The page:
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“Time is what prevents everything from happening at once.”

– John Archibald Wheeler

“I look upon time as no more than an idea,
and I consider eternity as another possibility”

– Mary Oliver, “When Death Comes”

“The butterfly counts not months but moments, and has time enough. “

– Rabindranath Tagore

As a child, I was always fascinated with science fiction stories that dealt with time or time travel. Going back to a previous historical era held some interest, but I was more excited about the idea of traveling into the future. The future, I was sure, would be more interesting than the present, and more advanced. (It hadn’t quite yet occurred to me that scientific advancement and other kinds of advancement might not go hand in hand.)

Studying physics in college, I became aware of the intellectual questions surrounding our understanding of time. In Special Relativity, the time one assigns to an event depends upon one’s state of motion, so that two observers in different states of motion can actually place events in different orderings. This is saved from becoming a causality nightmare by the fact that the only events whose ordering are a matter of perspective are events that cannot have any causal connection with each other, by virtue of being too far apart in space to affect one another. Still, it is quite a strange thought.

Then, in General Relativity, we encounter things like black holes, where time and space can actually reverse their roles: if you could cross the event horizon of a black hole, the singularity at its center is no longer a point in space you can move toward or away from, but instead becomes a time in your future, and hence absolutely inescapable. An analogous thing happens in the standard model of the Big Bang, which suggests that time literally begins at the moment of the Big Bang. Asking what happened before is like asking what is north of the North Pole. Of course, we can’t figure out how to extrapolate the laws of physics back to that precise moment, so it’s still something of an open question, it seems.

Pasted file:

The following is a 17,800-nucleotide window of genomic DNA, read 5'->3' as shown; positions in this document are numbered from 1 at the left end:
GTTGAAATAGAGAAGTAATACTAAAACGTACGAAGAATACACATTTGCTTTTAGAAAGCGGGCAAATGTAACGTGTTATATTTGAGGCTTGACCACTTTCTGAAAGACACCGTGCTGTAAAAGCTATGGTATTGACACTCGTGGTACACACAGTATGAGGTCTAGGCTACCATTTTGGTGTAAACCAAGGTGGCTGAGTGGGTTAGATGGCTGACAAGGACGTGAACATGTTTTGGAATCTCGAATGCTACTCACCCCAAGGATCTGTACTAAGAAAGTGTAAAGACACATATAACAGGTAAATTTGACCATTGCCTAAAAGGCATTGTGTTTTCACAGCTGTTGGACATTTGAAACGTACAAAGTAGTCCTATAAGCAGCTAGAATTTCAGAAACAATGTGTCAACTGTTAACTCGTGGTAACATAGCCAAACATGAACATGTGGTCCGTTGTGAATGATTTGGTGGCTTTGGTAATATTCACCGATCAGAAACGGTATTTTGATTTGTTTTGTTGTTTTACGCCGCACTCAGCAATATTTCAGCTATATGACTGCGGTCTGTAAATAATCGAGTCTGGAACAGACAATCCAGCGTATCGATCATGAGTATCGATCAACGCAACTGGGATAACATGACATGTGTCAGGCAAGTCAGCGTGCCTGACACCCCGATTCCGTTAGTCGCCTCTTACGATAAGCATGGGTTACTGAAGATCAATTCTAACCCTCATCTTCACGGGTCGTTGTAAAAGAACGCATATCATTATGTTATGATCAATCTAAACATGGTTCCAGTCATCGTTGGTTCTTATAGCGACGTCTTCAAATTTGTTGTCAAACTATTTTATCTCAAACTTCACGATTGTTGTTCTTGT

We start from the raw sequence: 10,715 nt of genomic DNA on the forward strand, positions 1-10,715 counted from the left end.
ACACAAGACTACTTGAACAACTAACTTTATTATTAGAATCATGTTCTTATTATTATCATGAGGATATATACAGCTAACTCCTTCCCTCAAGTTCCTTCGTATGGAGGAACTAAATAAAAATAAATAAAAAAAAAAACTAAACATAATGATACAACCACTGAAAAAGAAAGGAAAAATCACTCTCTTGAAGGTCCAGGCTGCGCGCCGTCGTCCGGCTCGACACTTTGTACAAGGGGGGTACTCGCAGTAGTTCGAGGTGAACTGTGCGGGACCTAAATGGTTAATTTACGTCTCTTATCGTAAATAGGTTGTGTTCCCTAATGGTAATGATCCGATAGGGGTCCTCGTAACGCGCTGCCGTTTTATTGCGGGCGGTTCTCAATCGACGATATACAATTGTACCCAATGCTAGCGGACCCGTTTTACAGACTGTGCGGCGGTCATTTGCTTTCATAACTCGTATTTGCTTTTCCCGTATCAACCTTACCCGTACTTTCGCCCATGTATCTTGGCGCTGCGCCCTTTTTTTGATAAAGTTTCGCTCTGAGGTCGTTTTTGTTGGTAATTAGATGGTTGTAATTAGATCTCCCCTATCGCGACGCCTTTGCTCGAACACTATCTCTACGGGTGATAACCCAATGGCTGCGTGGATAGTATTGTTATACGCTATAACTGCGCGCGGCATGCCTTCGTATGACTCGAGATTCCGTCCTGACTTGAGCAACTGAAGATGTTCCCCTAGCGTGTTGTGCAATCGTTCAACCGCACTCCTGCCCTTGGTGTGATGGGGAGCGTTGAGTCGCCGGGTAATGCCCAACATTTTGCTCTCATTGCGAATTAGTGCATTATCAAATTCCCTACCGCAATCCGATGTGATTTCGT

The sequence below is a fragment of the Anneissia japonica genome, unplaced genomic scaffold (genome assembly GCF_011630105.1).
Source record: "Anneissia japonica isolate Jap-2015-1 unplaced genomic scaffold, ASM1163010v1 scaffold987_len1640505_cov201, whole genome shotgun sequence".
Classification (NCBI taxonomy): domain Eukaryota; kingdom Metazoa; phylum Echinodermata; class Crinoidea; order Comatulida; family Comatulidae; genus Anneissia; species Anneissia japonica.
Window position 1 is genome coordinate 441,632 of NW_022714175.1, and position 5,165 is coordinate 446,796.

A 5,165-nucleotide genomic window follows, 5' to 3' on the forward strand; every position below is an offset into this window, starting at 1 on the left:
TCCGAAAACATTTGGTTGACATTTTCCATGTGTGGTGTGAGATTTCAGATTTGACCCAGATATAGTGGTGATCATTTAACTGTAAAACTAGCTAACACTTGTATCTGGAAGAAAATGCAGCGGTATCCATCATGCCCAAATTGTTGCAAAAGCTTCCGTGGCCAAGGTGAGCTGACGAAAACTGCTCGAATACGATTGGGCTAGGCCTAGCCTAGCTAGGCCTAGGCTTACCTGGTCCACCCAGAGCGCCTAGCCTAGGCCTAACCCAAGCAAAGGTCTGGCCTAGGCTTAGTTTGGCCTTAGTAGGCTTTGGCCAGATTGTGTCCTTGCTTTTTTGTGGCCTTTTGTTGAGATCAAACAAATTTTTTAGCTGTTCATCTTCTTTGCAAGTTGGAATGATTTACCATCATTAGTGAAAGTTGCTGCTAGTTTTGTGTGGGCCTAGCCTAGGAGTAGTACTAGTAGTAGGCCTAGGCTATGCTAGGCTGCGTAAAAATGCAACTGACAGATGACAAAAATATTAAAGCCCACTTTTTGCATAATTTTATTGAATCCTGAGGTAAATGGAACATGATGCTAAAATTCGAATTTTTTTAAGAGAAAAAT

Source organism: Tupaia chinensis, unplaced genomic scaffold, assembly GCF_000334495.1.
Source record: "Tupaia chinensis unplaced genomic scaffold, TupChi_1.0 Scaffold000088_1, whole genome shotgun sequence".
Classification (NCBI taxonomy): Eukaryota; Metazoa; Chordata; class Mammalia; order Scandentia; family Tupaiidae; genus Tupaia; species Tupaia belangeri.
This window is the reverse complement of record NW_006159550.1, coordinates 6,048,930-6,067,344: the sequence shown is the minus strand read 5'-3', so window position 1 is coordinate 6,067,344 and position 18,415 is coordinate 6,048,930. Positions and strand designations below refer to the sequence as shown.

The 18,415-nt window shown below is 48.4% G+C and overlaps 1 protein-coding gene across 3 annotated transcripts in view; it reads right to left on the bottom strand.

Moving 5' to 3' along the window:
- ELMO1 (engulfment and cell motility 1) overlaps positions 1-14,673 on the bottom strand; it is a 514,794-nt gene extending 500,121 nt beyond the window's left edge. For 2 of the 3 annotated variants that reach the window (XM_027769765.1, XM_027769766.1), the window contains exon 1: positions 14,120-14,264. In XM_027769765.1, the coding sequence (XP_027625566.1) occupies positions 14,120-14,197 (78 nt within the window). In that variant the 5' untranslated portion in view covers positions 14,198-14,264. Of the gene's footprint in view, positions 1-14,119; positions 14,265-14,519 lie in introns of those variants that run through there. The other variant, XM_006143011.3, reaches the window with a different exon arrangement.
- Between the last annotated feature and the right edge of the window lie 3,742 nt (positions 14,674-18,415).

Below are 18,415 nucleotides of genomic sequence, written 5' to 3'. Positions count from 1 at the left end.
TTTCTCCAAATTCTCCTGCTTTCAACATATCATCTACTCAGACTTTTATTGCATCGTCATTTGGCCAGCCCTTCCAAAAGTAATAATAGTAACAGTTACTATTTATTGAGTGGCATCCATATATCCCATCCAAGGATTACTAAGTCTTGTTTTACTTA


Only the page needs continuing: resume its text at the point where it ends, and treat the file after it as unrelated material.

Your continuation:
General Relativity even allows “closed time-like curves” – strange loops in which the simple passage of time actually brings you back to where you started. In this theory, one would come back to exactly the same conditions as before, which is not like the science fiction time travel stories, where people seem to return to earlier times with a different state of knowledge, or perhaps even in a different body. Physicists tend to view these closed time-like curves as impossible in the real universe, just an quirk of the mathematics of the theory.

Physics has also failed to resolve the question of time’s asymmetry in any satisfying way. Why do things move from past to future rather than the other way around, or, to put it another way, why do we perceive past events as real and future events as only possible? The equations of physics do not dictate this, it is just a part of the backdrop against which physics talks about change. Pointing to things like entropy is interesting, but ultimately begs the question.

A couple paragraphs only scratches the surface of the problems of time in science and philosophy, but years of study in this area left me feeling science hasn’t done anything to explain the phenomenon of time – rather, it has shown that our routine perceptions of time are naive, without offering any viable substitute.

Those routine perceptions, of course, differ from person to person and from culture to culture. In European culture for many centuries now, the obsession seems to be with time as a strong river sweeping us along without choice to some uncertain end. We bemoan how little time we are given, we focus on life “slipping behind” too soon, and dream of “turning back time”. The Hindu vision of time is much more cosmic, with ages within ages, great cycles within even greater cycles, a dance of time that renders our daily temporal concerns insignificant. As a Pagan, I often think of time as a circle, or rather a helix, emphasizing the turning of the days, months, and seasons. Yes, I am a year older than I was last spring, but spring is still spring, and so I am connected to something more enduring than the image of plummeting down a river would suggest.

When I meditate or contemplate the nature of my immersion in this life, I experience yet another understanding of time – timelessness or eternity. The word “eternal” is used two different ways. Many people use it prosaically, to mean just “lasting forever”. More mystically, however, the eternal is not a long or infinite stretch of time, but the experience of being outside of time altogether. This is how I feel when I’m living fully in the present moment.

Instead of past, present, and future, perhaps we should just speak of memory, consciousness, and expectation. The present moment is actually happening, whereas memories of the past and expectations of the future are images of things not present to our immediate awareness. The quote above from John Wheeler keeps coming back to me. Perhaps the sense of time is a feature of consciousness that allows it to experience the infinite possibilities of being in all their delicate detail. Time, perhaps, is consciousness’s way of savoring itself.


May 2008